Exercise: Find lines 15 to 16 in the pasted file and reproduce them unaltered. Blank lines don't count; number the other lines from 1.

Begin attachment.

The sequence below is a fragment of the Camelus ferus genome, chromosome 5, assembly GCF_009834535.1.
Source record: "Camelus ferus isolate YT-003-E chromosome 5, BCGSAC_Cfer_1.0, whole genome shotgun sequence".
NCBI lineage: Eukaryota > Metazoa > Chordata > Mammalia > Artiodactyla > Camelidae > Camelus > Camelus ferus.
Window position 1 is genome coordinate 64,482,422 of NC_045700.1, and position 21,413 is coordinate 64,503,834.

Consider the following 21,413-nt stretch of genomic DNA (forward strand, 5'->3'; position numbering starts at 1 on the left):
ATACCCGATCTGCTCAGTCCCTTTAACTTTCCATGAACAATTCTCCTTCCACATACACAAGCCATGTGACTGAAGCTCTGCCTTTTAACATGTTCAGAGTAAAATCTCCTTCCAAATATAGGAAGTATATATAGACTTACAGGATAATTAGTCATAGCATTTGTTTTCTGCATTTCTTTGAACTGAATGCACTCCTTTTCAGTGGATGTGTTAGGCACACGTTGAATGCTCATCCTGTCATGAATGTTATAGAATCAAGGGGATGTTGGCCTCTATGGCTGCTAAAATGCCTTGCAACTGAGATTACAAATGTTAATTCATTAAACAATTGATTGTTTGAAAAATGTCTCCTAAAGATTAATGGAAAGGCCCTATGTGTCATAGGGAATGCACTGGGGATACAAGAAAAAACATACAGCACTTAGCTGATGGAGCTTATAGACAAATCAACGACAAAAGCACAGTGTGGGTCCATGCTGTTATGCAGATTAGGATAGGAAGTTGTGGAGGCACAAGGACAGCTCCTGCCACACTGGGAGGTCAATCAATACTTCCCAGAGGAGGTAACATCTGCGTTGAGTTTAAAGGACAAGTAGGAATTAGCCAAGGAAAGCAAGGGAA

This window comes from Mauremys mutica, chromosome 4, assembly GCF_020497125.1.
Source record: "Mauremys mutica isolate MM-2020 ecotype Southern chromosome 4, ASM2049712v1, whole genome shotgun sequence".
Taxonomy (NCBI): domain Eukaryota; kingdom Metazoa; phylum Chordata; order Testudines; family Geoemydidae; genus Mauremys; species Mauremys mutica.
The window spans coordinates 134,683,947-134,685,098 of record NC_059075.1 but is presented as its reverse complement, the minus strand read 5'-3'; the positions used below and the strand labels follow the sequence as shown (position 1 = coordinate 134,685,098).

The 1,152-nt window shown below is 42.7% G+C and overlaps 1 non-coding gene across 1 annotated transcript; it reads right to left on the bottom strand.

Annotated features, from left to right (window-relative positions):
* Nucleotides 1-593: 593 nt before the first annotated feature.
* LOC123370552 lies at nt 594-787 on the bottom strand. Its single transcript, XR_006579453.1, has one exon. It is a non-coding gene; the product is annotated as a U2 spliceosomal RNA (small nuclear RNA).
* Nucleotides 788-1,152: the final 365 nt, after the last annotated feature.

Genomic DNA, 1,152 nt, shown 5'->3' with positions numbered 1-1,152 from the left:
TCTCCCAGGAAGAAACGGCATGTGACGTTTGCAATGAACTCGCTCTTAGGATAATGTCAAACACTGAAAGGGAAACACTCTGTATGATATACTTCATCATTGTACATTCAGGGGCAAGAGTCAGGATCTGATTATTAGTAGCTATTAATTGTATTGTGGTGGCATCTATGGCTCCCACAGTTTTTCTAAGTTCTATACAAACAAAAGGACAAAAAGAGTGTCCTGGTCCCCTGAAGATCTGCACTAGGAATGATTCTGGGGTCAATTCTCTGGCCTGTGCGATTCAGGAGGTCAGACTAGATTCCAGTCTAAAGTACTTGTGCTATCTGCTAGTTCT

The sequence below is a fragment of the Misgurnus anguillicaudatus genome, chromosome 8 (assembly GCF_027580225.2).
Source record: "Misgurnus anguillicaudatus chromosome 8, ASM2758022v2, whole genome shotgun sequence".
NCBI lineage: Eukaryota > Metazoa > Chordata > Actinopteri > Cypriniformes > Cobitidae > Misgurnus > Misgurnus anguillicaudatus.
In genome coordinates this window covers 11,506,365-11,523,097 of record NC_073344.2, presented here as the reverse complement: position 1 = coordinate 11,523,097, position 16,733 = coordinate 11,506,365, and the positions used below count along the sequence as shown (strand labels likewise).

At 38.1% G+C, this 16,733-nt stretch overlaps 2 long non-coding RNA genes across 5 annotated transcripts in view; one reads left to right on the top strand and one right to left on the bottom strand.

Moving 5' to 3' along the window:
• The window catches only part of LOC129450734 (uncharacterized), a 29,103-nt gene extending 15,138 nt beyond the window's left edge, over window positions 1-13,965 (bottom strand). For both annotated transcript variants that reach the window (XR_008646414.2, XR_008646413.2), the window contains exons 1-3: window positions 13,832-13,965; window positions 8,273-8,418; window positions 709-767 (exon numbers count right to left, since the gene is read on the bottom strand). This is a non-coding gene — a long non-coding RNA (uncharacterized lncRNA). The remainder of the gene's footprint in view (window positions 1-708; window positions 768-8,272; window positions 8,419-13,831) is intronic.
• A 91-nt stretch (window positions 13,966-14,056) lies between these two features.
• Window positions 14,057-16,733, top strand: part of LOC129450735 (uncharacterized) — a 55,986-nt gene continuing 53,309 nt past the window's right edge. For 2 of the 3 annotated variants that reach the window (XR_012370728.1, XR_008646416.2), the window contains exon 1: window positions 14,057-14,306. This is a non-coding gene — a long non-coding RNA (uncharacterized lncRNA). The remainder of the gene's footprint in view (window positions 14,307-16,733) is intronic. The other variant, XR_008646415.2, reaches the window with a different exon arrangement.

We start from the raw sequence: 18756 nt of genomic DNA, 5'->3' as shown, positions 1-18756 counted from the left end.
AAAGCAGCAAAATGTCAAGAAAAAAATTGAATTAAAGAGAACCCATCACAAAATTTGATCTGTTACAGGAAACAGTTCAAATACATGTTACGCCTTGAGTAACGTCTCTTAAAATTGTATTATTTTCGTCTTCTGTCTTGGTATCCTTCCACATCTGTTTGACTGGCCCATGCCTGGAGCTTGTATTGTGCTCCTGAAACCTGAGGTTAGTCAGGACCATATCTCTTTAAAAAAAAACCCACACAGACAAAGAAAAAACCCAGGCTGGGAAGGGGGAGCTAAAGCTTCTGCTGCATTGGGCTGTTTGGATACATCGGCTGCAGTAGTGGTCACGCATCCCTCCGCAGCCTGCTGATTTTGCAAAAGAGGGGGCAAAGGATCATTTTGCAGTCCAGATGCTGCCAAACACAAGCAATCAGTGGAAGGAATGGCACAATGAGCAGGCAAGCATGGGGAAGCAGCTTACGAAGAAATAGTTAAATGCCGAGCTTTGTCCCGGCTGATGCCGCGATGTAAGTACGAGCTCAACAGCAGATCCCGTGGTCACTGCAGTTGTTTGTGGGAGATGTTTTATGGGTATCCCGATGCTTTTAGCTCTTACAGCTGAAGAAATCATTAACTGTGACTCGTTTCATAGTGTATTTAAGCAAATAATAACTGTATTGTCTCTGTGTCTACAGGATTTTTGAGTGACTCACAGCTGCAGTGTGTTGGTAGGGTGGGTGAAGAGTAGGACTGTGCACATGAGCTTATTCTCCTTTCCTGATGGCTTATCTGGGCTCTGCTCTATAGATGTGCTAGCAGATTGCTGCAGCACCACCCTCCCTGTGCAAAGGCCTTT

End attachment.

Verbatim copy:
* Nucleotides 788-1,152: the final 365 nt, after the last annotated feature.

Genomic DNA, 1,152 nt, shown 5'->3' with positions numbered 1-1,152 from the left: